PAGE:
On September 6, Earth and Neptune were closest for 2018. One day later, on September 7, Neptune reaches opposition, when it is 180 degrees from the sun in our sky. In other words, on September 7, Earth passes more or less between Neptune and the sun now, as we do every year in our yearly orbit.
By closest, we don’t mean close. Neptune, the eighth planet outward from the sun, lodges in the outskirts of our solar system. Its current distance is about approximately 2.7 billion miles (4.3 billion km).
For any superior planet – that is, for any planet beyond Earth’s orbit – opposition is a special event. When any planet outside of Earth’s orbit is at or near opposition, Earth comes closest to that planet for the year, and that planet, in turn, shines most brightly in our sky. Even at opposition, however, Neptune, the eighth planet, is not bright by human standards. In fact, Neptune is the only major solar system planet that’s absolutely not visible to the unaided eye. This world is about five times fainter than the dimmest star that you can see on an inky black night. You’ll need binoculars (at least) and a detailed sky chart to see Neptune in front of the constellation Aquarius.
Because we’re more or less between Neptune and the sun around now, Neptune is rising in the east around the time of sunset, climbing highest up for the night around midnight and setting in the west around sunrise. As viewed from Earth now, this world is in front of the constellation Aquarius the Water Carrier.
In 2018, the moon turns new only two days after Neptune reaches opposition. That means dark nights to accompany this year’s Neptune opposition.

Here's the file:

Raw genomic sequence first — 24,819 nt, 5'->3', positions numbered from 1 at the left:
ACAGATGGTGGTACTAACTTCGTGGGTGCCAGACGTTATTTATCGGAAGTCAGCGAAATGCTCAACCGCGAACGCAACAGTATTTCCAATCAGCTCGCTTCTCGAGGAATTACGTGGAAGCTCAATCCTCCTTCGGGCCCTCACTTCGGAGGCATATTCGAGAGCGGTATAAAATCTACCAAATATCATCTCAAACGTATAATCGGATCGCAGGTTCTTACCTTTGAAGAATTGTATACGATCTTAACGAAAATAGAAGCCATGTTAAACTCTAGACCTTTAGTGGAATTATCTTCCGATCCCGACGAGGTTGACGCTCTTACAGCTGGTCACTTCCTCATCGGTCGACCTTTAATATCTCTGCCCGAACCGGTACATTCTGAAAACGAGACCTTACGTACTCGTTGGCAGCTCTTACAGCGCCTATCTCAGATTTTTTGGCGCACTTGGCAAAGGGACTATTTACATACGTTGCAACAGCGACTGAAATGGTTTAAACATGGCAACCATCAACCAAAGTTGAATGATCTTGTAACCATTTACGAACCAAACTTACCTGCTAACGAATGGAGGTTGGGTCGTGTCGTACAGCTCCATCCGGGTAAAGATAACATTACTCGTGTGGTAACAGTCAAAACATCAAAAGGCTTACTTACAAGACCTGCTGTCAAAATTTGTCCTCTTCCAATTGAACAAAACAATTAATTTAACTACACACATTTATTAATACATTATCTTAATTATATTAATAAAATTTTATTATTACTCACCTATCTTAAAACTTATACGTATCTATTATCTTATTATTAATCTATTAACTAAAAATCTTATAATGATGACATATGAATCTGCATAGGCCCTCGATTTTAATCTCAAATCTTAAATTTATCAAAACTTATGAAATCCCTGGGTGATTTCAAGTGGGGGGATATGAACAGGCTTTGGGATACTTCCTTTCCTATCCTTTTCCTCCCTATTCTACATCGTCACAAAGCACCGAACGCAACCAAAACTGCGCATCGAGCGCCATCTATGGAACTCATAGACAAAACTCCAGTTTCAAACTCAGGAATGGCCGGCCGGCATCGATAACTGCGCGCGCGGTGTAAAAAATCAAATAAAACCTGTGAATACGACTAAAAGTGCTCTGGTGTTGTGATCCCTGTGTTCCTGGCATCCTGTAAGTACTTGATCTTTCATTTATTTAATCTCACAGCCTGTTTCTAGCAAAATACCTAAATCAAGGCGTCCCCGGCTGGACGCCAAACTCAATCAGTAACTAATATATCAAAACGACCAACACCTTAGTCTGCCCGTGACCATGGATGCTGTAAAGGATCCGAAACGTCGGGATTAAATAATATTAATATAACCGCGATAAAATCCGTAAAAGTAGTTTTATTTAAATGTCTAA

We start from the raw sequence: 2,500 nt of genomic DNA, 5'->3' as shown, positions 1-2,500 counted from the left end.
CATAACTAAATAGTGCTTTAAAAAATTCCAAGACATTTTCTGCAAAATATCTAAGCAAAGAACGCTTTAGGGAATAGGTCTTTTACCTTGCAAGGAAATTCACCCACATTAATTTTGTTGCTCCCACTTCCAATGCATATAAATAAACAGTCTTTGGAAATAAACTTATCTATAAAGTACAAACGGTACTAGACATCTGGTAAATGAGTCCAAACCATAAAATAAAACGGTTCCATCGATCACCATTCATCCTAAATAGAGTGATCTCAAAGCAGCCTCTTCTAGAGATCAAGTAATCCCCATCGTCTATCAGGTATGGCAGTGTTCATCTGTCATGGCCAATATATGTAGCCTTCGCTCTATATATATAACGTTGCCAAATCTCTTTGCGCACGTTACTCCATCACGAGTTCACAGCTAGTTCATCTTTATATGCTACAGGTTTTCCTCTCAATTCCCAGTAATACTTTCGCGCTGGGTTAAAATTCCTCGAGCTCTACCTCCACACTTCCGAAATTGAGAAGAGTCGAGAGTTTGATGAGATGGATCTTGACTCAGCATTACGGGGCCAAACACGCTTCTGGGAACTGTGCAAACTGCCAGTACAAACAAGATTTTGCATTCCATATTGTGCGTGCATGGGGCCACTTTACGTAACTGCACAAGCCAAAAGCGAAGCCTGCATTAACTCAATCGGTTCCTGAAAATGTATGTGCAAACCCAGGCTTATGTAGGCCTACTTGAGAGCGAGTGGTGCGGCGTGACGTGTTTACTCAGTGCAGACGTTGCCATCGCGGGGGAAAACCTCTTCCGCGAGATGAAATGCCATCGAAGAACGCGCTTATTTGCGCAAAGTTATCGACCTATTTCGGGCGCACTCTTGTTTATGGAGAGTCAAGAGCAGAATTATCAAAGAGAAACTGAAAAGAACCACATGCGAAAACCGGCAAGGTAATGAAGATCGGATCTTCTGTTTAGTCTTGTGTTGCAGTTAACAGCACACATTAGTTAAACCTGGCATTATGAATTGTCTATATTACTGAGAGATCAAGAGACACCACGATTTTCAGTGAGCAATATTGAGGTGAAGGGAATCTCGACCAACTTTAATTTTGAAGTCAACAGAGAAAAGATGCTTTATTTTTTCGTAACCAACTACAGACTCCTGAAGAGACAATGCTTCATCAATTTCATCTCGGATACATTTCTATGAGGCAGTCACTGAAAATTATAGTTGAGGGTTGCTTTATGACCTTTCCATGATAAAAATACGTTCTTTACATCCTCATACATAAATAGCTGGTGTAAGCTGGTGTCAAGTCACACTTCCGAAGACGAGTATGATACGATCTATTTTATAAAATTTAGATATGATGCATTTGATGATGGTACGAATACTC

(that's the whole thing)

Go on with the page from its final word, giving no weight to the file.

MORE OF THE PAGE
Many sky watchers will go to dark country skies to see Neptune now. They’ll find the faint stars Lambda Aquarii and Phi Aquarii with the unaided eye and then star-hop to Neptune. See sky chart below.
Even with binoculars, however, Neptune will appear only as a faint “star.”
We know it’s unlikely you’ll see Neptune unless you have optical aid and a detailed star chart.
But there are four bright planets in the September 2018 evening sky. Look for Venus and Jupiter low in the west after sunset and for Mars in the southeast. Saturn is found in the southern sky at nightfall (or as seen from the Southern Hemisphere: high overhead).
Consolation prize? Maybe! But a really good one!
By the way … want to know when Neptune next reaches perihelion, its closest point to the sun in its long (166-year) orbit? We had difficulty finding this information online. According to Jean Meeus – always an excellent source, albeit in book form – Neptune’s perihelion is coming up on September 5, 2042. Finding information on Neptune’s coming perihelion date online was harder. There’s a good starting point here. Neptune’s orbit is very nearly circular, by the way, so there’s not much difference in its perihelion/aphelion distances.
Bottom line: We’re closest to Neptune for 2018 on September 6. Neptune’s opposition – when it’s 180 degrees from the sun on the sky’s dome – is one day later, on September 7. You need optical aid to spot it. Links to charts here.